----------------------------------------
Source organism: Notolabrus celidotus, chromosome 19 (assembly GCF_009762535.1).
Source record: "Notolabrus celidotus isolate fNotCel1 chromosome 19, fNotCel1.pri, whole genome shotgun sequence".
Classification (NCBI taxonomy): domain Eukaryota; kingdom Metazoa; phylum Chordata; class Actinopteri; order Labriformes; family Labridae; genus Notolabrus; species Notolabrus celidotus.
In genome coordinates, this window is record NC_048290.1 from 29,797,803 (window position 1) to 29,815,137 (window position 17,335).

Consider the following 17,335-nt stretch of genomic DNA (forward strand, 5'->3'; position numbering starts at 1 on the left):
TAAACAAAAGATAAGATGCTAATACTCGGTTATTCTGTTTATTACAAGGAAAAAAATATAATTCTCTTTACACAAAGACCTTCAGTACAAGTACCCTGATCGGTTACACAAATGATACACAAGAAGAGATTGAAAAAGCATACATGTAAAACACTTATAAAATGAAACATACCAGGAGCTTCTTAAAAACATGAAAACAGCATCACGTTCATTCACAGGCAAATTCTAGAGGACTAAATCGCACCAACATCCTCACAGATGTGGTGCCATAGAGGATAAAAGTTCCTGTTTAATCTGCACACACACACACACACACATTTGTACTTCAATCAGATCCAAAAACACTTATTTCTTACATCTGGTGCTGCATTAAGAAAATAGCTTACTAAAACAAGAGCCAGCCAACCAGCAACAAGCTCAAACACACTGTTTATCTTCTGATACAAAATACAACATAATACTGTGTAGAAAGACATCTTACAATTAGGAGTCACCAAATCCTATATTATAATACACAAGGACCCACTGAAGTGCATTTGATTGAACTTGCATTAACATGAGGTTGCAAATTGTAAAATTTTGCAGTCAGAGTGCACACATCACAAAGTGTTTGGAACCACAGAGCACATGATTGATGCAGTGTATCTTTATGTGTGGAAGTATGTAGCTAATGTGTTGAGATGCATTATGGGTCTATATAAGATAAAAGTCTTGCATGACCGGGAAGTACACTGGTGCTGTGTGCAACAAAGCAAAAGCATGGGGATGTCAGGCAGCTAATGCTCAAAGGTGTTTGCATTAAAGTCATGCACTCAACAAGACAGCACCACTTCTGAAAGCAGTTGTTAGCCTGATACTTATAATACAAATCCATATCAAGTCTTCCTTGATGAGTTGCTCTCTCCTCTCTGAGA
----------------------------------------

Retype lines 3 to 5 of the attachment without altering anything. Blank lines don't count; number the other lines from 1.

Classification (NCBI taxonomy): domain Eukaryota; kingdom Metazoa; phylum Chordata; class Actinopteri; order Labriformes; family Labridae; genus Notolabrus; species Notolabrus celidotus.
In genome coordinates, this window is record NC_048290.1 from 29,797,803 (window position 1) to 29,815,137 (window position 17,335).

Consider the following 17,335-nt stretch of genomic DNA (forward strand, 5'->3'; position numbering starts at 1 on the left):